Several diseases and pests can be a massive problem for the French lilacs. Both the armoured and soft scale insects, which look like motionless bumps on the leaves and barks of the lilac suck the fluid of the plant. Due to this, the leaves start turning yellow, and the growth drops and slows down.

Other pests found on the French lilac include leafminers, mealybugs, nematodes, the fuller rose beetle, and the lilac borer. Some of the insects discharge honeydew which is a sweet yet sticky substance.

Honeydew looks shiny and does attract ants and develops the mould on the bark. Lilac pests are usually controlled by the parasite predator that occurs naturally unless these beneficial pests are disturbed by the dusty conditions of ants or the use of many pesticides.

Some of the diseases that bother lilacs are powdery mildew, foliage diseases, botrytis, bacterial leaf light, and leaf spot. The wood can also get diseases like oak root fungus, Wood decay, and verticillium wilt. To stay away from pests and diseases, one should

  • Sanitize the lilac properly by taking away the fallen leaves at their earliest.
  • Avoid watering overhead
  • Prune to remove the infected bark

If these precautions are taken, there are going to be limited or no diseases or pests.

French Lilac Hedges

Do you want to have beautiful French lilac hedges around your personal garden space? The old-fashioned and fragrant lilac makes an entirely natural and handsome hedge; however, it may take some time to fill in and start blooming. If you are looking for a more formal look, privet, boxwood or clipped are the best choices.

These hedges have their great glory in the spring season when they are blooming; however, they have pretty attractive green leaves throughout the summer. By following the step mentioned below, you can create a lilac hedge:

  • Get rid of weeds, rocks, and grass from the area you have to plant; after that, put 3 inches of manure or compost on the soil. Put in the amendments to the depth of 8 inches.
  • Alter the soils that are acidic with wood ashes or lime so that the pH level is raised. Treat the alkaline soil with sulfur or peat moss so that the pH level of 6.5 to 7 is achieved.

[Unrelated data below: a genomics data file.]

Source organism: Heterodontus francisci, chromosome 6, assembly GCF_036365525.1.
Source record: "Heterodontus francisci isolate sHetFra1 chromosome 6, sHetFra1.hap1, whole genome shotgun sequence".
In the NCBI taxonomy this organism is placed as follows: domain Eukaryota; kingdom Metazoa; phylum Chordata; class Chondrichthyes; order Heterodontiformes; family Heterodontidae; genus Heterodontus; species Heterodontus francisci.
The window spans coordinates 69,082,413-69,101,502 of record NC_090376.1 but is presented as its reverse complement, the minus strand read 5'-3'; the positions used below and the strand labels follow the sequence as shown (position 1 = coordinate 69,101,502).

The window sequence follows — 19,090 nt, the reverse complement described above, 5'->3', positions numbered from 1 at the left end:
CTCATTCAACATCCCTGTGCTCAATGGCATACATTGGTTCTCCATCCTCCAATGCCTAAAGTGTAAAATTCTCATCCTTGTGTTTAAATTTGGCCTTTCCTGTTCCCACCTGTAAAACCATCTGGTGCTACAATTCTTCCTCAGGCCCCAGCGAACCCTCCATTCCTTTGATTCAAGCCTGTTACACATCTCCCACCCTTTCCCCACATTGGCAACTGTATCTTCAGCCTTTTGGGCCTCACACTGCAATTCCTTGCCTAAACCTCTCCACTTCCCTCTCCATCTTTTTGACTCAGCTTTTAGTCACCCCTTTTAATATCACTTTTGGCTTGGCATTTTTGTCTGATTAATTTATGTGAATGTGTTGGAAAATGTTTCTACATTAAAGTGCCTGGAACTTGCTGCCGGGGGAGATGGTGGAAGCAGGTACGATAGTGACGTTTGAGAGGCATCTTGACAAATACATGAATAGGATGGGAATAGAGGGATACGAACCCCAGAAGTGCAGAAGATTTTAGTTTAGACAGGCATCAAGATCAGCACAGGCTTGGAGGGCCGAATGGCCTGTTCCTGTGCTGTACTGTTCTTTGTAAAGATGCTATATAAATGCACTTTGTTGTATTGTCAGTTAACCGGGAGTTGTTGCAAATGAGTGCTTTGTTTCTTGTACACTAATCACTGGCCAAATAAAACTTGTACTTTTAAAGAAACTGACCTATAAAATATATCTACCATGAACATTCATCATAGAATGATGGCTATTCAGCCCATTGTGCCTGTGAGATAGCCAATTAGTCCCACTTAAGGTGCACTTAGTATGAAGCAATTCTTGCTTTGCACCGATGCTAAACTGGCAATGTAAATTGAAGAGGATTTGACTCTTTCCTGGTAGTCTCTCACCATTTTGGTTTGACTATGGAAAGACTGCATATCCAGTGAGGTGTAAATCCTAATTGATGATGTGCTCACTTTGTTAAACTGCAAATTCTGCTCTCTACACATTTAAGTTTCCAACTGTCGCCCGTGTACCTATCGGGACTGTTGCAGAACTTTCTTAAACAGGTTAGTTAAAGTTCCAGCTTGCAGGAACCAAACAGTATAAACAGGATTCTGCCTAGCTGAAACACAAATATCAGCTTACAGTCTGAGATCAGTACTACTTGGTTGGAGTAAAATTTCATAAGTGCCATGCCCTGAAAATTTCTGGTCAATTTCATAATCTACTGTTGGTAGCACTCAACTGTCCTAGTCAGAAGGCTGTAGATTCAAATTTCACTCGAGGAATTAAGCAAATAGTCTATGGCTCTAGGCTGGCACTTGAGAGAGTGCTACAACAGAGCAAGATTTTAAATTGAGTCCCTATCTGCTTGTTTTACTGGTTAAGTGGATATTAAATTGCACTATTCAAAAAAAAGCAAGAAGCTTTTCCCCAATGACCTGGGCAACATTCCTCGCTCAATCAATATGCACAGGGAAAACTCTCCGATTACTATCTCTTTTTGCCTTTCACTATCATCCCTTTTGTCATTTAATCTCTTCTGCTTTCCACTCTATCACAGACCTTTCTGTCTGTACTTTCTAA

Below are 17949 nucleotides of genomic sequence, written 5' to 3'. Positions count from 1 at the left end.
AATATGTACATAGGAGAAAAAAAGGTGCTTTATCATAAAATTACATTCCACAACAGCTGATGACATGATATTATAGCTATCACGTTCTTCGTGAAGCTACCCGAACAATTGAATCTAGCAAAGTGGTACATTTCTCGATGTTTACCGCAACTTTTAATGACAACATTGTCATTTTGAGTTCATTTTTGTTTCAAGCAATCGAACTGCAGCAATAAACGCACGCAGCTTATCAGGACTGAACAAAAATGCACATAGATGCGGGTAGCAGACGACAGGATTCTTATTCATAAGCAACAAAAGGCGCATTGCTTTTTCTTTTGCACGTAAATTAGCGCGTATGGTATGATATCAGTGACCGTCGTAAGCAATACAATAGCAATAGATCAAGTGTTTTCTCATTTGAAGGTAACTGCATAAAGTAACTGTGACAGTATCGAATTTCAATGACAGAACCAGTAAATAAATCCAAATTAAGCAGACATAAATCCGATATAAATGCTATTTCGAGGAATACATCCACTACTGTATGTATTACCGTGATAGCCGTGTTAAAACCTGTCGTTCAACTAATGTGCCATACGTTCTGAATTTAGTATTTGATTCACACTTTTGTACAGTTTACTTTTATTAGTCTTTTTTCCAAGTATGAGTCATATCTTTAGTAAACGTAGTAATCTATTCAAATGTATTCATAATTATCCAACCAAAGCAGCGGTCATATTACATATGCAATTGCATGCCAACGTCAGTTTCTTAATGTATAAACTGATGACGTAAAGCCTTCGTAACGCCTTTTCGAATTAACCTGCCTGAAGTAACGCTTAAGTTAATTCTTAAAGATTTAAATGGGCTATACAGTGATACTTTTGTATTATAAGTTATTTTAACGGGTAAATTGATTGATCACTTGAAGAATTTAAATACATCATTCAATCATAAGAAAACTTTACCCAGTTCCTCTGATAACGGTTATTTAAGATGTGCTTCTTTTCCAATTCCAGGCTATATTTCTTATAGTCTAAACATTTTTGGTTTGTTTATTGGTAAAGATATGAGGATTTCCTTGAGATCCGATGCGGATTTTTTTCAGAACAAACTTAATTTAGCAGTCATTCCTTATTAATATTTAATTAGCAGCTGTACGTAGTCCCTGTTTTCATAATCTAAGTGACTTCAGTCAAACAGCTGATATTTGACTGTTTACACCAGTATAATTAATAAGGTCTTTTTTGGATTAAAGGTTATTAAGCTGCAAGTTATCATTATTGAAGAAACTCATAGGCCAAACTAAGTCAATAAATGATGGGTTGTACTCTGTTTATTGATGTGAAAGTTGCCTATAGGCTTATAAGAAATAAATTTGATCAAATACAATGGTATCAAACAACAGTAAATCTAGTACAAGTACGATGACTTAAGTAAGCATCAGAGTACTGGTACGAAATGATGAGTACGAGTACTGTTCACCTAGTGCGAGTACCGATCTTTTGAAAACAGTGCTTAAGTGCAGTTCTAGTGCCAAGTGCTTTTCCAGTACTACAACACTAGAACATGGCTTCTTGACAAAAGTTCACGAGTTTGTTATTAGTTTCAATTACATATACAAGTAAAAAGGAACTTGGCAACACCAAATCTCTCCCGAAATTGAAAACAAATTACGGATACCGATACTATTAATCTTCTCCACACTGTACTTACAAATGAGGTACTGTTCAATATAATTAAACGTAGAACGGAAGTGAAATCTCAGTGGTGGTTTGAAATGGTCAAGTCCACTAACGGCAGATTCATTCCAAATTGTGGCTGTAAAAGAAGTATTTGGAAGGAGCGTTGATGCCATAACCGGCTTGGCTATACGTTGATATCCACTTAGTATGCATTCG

• Make sure that you plant the lilac in the bright sunlight keeping every 4 feet apart from the other.
  • Water the plant well in the first year after you have planted it so that the roots become strong. Once they are strong, they become tolerant of the drought. In the spring of the second year, fertilize the lilac with a balanced fertilizer.
  • Treat pests and diseases. Take dormant oil and spray the plants to treat aphids, scale, or leafhoppers.
  • Remove the blossoms that have been spent after they have faded and do not Bloom more. Prune the old deadwood every spring so that the lilacs are vigorous and healthy.

Recommended Varieties

Some common and aromatic lilacs are of the S. Vulgaris variety are listed as follows;

  • The mid-season lilacs contain a “Firmament”, a fine blue, and “Monge”, which is a dark reddish-purple.
  • For the primary bloom, the “Charles Joly”, a double magenta is tried.
  • For late-season, exquisiteness consist of “Donald Wyman”, which is single purple, and “Miss Canada, a reddish pink.

The common lilacs like the cold weather; a few of them succeed as south as the 9th zone, amidst them the cut leaf lilac, a scented pastel violet. Syringa patula “Miss Kim” is an elegant and graceful plant with pale lilac-blue flowers that fade away to white.

Wit and wisdom

In order to boost the flowering of lilacs, the grass should be kept growing around them. A 16-24 inch circle of scenery cloth should be placed near the bushes and covered with bark or stone, which will help keep the grass down.

Moreover, force the winter bouquet from the branches of lilac. Bump the ends and set them up in the water, and then spray the branches often. Lilacs should be kept in a cool place till they start to bloom and then move to a warmer area.

The poet Walt Whitman thought about the lilacs after the death of Abraham: “when the lilacs last in the yard bloomed… I grieved and shall grieve with ever-returning spring.” Lilacs represent the pleasure of youth.